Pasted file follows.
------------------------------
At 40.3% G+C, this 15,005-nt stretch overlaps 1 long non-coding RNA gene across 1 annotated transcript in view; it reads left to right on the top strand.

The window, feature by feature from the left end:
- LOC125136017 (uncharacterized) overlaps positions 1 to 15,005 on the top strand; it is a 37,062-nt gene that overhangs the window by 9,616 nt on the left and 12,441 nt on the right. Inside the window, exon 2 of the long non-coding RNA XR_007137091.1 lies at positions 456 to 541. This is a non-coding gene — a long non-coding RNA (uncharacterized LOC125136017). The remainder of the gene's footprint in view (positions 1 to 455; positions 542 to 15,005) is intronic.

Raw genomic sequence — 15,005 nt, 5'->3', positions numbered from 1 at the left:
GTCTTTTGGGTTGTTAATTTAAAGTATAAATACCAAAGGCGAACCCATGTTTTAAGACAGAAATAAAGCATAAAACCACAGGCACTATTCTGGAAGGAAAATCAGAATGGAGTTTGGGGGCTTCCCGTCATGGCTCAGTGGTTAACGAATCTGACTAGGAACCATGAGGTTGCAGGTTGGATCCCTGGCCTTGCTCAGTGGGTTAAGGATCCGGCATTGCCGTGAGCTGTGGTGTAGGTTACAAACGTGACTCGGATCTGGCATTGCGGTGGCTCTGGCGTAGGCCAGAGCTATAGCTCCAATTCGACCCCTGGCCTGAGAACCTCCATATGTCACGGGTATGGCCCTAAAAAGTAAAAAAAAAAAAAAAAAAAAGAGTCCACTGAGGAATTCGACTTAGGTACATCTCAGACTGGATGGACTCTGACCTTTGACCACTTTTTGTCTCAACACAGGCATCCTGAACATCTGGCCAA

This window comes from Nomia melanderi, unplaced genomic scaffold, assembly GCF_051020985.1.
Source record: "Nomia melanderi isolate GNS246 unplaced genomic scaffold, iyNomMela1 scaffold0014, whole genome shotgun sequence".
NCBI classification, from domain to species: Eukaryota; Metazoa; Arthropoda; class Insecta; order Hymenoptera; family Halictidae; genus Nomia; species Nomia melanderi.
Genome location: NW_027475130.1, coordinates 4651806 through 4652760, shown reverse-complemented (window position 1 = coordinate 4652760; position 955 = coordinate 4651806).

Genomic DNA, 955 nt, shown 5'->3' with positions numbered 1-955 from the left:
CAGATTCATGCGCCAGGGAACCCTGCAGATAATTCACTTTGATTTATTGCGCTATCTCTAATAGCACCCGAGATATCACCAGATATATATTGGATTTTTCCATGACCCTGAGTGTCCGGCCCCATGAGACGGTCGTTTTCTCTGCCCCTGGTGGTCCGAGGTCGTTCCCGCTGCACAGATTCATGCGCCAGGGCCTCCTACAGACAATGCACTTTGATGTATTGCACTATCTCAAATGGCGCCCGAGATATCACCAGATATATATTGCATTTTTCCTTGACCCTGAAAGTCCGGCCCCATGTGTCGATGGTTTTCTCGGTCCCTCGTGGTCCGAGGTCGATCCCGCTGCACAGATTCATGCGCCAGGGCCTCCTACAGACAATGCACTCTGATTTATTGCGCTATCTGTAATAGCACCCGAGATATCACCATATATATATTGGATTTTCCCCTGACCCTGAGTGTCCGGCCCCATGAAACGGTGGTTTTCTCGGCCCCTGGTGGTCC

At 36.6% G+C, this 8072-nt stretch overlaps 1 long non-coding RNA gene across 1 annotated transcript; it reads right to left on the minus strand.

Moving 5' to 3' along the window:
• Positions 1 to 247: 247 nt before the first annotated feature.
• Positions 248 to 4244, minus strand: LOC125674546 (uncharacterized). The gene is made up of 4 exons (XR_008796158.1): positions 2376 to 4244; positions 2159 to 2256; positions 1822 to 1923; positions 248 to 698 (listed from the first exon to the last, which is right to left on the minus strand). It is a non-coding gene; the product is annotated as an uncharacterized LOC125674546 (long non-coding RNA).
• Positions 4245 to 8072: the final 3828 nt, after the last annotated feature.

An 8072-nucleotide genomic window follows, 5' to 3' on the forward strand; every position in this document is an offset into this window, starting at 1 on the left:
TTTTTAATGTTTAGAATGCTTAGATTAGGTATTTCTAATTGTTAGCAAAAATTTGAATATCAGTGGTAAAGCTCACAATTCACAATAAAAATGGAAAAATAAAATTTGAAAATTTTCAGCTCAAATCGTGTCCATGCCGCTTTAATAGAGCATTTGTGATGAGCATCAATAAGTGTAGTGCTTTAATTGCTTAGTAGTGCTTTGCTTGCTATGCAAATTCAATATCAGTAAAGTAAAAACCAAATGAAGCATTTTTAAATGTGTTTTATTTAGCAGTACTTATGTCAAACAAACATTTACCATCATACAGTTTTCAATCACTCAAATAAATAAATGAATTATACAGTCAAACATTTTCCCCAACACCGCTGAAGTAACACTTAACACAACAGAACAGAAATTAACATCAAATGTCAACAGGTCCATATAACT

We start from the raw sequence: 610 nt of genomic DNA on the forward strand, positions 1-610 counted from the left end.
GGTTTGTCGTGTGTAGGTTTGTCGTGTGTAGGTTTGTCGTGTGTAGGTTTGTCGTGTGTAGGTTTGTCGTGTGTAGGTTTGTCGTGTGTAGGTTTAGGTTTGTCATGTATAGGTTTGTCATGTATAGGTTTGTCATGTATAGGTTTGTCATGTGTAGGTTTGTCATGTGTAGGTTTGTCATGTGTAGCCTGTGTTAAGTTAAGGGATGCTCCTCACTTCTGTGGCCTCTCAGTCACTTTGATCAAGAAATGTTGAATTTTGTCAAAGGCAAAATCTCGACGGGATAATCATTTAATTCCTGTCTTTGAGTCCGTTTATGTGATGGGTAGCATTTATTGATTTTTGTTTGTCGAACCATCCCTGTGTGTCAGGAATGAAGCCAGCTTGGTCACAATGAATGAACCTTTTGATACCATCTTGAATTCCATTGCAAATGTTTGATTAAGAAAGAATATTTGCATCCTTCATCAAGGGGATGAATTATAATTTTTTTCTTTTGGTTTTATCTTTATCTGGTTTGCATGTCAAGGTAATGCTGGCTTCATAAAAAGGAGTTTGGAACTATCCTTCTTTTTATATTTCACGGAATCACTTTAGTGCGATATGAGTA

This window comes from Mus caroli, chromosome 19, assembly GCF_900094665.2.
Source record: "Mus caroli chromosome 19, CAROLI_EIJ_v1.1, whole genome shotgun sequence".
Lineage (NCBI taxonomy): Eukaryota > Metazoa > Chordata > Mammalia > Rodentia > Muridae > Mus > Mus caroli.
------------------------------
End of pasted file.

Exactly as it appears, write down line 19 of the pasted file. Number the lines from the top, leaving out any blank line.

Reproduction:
We start from the raw sequence: 610 nt of genomic DNA on the forward strand, positions 1-610 counted from the left end.